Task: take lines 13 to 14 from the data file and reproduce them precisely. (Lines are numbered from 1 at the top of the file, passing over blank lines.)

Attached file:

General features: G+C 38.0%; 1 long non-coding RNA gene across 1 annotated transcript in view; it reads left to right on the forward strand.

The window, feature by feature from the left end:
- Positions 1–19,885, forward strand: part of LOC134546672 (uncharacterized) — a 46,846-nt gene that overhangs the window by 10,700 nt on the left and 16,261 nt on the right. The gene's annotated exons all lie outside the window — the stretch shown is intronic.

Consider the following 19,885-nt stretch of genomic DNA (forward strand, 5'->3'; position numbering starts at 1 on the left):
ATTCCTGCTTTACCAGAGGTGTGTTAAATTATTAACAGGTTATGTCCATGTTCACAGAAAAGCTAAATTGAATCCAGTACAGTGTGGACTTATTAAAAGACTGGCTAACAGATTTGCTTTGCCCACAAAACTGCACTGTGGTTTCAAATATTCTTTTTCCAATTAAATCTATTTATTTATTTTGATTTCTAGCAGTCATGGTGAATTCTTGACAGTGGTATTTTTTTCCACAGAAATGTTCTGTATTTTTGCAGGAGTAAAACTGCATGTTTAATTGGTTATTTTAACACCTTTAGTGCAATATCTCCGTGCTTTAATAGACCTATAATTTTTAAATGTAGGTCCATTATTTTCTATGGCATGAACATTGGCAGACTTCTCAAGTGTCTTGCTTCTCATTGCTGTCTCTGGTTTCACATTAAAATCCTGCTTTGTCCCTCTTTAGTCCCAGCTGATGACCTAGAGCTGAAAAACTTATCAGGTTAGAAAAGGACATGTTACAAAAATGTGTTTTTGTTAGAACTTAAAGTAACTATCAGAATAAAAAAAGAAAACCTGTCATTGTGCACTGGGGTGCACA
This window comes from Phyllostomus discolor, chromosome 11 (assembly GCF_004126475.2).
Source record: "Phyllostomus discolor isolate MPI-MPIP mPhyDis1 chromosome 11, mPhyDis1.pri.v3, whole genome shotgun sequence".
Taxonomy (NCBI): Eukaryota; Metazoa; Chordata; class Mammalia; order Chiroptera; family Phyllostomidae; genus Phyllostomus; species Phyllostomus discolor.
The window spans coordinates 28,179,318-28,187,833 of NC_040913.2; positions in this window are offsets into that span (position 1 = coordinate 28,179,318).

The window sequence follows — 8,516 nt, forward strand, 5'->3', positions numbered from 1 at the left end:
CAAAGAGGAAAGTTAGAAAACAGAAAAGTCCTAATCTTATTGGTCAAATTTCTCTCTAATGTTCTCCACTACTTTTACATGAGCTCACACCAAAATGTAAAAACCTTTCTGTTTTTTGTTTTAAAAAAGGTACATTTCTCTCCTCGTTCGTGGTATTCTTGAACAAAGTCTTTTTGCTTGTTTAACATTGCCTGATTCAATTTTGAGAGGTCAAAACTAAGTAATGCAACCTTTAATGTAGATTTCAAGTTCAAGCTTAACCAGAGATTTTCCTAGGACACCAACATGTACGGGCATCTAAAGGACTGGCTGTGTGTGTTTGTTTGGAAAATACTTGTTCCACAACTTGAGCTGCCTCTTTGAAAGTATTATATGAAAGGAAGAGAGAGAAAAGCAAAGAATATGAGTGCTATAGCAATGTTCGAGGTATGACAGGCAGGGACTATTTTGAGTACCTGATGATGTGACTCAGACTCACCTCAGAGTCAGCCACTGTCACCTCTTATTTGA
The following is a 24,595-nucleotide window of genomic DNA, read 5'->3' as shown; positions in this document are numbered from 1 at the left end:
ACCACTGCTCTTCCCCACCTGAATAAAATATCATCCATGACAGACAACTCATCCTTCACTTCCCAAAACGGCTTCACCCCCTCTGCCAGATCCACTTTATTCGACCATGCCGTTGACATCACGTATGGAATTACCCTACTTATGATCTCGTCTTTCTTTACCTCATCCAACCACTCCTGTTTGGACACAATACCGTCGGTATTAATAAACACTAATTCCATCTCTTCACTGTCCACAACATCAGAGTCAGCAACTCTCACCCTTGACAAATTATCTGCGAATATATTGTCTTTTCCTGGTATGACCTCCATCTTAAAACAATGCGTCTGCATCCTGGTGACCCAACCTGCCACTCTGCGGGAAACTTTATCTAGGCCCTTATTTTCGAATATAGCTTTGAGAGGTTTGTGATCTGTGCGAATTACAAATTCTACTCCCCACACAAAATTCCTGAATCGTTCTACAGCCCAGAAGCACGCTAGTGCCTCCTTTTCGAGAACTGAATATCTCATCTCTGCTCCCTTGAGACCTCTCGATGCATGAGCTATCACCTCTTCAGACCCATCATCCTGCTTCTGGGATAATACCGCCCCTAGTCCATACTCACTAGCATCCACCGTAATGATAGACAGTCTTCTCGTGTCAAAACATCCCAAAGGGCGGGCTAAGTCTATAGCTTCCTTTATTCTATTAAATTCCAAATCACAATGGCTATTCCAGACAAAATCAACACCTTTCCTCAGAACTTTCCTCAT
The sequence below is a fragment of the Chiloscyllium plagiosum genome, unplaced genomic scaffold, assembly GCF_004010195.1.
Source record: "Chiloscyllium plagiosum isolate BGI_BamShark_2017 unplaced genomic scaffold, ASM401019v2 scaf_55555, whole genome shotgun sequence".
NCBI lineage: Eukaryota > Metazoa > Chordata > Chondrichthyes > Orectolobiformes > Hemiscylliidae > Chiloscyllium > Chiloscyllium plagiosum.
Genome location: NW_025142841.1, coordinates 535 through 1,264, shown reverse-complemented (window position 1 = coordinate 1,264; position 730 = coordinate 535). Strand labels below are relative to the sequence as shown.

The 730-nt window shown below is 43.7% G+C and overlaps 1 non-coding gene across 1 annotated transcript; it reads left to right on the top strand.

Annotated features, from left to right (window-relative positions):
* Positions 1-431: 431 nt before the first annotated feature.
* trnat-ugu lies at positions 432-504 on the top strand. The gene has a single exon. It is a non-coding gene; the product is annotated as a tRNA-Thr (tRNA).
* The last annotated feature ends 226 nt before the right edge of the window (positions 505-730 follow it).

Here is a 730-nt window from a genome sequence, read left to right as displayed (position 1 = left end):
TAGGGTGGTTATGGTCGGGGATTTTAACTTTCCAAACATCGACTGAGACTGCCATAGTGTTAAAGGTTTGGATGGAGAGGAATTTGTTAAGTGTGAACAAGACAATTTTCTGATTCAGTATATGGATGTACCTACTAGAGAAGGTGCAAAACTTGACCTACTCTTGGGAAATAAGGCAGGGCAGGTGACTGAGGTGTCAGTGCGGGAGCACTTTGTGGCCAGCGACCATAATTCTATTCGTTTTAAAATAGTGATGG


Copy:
ACCACTGCTCTTCCCCACCTGAATAAAATATCATCCATGACAGACAACTCATCCTTCACTTCCCAAAACGGCTTCACCCCCTCTGCCAGATCCACTTTATTCGACCATGCCGTTGACATCACGTATGGAATTACCCTACTTATGATCTCGTCTTTCTTTACCTCATCCAACCACTCCTGTTTGGACACAATACCGTCGGTATTAATAAACACTAATTCCATCTCTTCACTGTCCACAACATCAGAGTCAGCAACTCTCACCCTTGACAAATTATCTGCGAATATATTGTCTTTTCCTGGTATGACCTCCATCTTAAAACAATGCGTCTGCATCCTGGTGACCCAACCTGCCACTCTGCGGGAAACTTTATCTAGGCCCTTATTTTCGAATATAGCTTTGAGAGGTTTGTGATCTGTGCGAATTACAAATTCTACTCCCCACACAAAATTCCTGAATCGTTCTACAGCCCAGAAGCACGCTAGTGCCTCCTTTTCGAGAACTGAATATCTCATCTCTGCTCCCTTGAGACCTCTCGATGCATGAGCTATCACCTCTTCAGACCCATCATCCTGCTTCTGGGATAATACCGCCCCTAGTCCATACTCACTAGCATCCACCGTAATGATAGACAGTCTTCTCGTGTCAAAACATCCCAAAGGGCGGGCTAAGTCTATAGCTTCCTTTATTCTATTAAATTCCAAATCACAATGGCTATTCCAGACAAAATCAACACCTTTCCTCAGAACTTTCCTCAT
The sequence below is a fragment of the Chiloscyllium plagiosum genome, unplaced genomic scaffold, assembly GCF_004010195.1.